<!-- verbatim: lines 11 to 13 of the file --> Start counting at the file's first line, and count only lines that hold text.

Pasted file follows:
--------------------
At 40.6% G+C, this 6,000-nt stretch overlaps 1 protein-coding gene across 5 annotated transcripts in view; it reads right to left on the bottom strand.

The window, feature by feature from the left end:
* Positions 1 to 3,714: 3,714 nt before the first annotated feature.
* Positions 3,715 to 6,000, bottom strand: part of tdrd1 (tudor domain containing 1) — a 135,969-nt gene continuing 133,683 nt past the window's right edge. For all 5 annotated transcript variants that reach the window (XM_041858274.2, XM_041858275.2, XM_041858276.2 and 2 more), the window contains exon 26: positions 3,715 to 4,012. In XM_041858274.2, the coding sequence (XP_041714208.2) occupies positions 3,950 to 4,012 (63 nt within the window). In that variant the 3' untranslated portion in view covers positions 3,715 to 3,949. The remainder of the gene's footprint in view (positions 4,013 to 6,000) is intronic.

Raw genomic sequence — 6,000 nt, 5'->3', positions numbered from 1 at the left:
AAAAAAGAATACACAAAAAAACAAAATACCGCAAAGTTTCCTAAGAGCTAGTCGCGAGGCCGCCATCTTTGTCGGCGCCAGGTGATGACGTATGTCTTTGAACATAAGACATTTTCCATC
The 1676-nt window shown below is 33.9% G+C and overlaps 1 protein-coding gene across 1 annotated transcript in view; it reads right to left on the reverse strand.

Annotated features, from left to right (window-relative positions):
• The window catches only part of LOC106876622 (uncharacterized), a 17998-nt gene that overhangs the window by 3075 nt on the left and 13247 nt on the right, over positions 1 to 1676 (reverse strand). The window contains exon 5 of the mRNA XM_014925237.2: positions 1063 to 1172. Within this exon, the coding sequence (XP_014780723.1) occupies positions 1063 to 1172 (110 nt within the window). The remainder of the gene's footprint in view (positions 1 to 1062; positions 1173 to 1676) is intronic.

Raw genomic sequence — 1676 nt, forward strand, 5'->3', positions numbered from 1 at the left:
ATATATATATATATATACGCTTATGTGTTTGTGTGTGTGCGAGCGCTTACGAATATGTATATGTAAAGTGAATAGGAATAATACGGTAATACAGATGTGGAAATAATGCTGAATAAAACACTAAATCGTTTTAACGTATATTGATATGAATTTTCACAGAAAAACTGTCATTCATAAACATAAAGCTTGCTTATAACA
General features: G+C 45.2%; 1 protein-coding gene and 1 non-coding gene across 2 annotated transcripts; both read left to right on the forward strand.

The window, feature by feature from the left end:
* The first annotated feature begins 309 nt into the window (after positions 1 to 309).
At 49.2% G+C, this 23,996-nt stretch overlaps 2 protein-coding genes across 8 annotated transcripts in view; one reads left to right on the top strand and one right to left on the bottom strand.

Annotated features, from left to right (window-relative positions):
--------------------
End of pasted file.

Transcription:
ATATATATATATATATACGCTTATGTGTTTGTGTGTGTGCGAGCGCTTACGAATATGTATATGTAAAGTGAATAGGAATAATACGGTAATACAGATGTGGAAATAATGCTGAATAAAACACTAAATCGTTTTAACGTATATTGATATGAATTTTCACAGAAAAACTGTCATTCATAAACATAAAGCTTGCTTATAACA
General features: G+C 45.2%; 1 protein-coding gene and 1 non-coding gene across 2 annotated transcripts; both read left to right on the forward strand.

The window, feature by feature from the left end: